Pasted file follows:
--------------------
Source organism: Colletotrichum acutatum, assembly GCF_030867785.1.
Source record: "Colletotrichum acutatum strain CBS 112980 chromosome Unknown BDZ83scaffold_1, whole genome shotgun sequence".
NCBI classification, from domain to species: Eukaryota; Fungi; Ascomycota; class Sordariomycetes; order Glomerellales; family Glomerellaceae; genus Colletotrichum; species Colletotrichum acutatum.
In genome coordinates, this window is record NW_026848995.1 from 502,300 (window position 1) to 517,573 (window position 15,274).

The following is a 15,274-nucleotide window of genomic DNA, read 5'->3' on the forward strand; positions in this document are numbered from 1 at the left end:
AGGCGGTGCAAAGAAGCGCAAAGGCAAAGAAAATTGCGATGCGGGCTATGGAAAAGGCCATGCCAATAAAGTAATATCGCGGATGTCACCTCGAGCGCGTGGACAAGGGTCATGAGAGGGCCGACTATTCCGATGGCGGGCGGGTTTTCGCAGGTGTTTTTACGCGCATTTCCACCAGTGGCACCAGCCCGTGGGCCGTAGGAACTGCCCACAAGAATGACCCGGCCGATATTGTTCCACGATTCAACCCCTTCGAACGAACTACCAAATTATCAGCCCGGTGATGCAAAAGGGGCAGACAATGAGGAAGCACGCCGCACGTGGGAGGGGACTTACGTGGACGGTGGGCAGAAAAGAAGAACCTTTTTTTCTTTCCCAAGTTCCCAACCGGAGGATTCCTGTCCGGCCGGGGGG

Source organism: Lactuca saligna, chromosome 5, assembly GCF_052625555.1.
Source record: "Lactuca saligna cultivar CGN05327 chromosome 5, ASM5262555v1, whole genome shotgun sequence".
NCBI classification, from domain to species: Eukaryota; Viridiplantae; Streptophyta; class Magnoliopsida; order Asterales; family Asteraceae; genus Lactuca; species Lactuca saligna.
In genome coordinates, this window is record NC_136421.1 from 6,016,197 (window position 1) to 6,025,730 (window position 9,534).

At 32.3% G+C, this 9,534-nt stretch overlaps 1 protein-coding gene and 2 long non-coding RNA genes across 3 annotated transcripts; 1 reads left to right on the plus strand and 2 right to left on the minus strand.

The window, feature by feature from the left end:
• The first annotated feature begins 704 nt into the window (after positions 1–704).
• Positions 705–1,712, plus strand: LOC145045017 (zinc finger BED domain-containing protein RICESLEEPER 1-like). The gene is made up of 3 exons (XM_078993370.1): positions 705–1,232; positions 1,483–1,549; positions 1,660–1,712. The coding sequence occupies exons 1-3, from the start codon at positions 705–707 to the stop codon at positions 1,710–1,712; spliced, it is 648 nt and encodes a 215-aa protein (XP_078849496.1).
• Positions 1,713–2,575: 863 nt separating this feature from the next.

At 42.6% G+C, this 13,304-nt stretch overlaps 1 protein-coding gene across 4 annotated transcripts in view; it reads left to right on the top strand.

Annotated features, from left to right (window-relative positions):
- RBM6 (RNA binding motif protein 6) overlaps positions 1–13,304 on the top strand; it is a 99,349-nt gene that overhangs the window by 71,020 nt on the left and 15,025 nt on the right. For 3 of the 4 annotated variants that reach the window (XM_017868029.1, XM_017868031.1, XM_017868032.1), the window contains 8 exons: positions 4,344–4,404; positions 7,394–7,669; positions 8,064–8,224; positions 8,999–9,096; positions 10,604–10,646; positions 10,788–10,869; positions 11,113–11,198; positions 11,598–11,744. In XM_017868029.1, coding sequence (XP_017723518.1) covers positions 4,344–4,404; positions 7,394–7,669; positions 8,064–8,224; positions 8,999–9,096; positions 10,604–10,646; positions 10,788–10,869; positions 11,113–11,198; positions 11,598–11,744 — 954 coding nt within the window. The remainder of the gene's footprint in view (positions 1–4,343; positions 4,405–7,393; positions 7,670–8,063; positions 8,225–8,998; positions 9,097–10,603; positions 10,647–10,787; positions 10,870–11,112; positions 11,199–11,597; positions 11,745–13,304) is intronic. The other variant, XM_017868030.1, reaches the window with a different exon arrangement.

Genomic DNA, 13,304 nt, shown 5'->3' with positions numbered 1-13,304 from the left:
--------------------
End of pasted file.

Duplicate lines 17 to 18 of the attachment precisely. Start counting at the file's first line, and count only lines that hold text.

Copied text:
Annotated features, from left to right (window-relative positions):
- RBM6 (RNA binding motif protein 6) overlaps positions 1–13,304 on the top strand; it is a 99,349-nt gene that overhangs the window by 71,020 nt on the left and 15,025 nt on the right. For 3 of the 4 annotated variants that reach the window (XM_017868029.1, XM_017868031.1, XM_017868032.1), the window contains 8 exons: positions 4,344–4,404; positions 7,394–7,669; positions 8,064–8,224; positions 8,999–9,096; positions 10,604–10,646; positions 10,788–10,869; positions 11,113–11,198; positions 11,598–11,744. In XM_017868029.1, coding sequence (XP_017723518.1) covers positions 4,344–4,404; positions 7,394–7,669; positions 8,064–8,224; positions 8,999–9,096; positions 10,604–10,646; positions 10,788–10,869; positions 11,113–11,198; positions 11,598–11,744 — 954 coding nt within the window. The remainder of the gene's footprint in view (positions 1–4,343; positions 4,405–7,393; positions 7,670–8,063; positions 8,225–8,998; positions 9,097–10,603; positions 10,647–10,787; positions 10,870–11,112; positions 11,199–11,597; positions 11,745–13,304) is intronic. The other variant, XM_017868030.1, reaches the window with a different exon arrangement.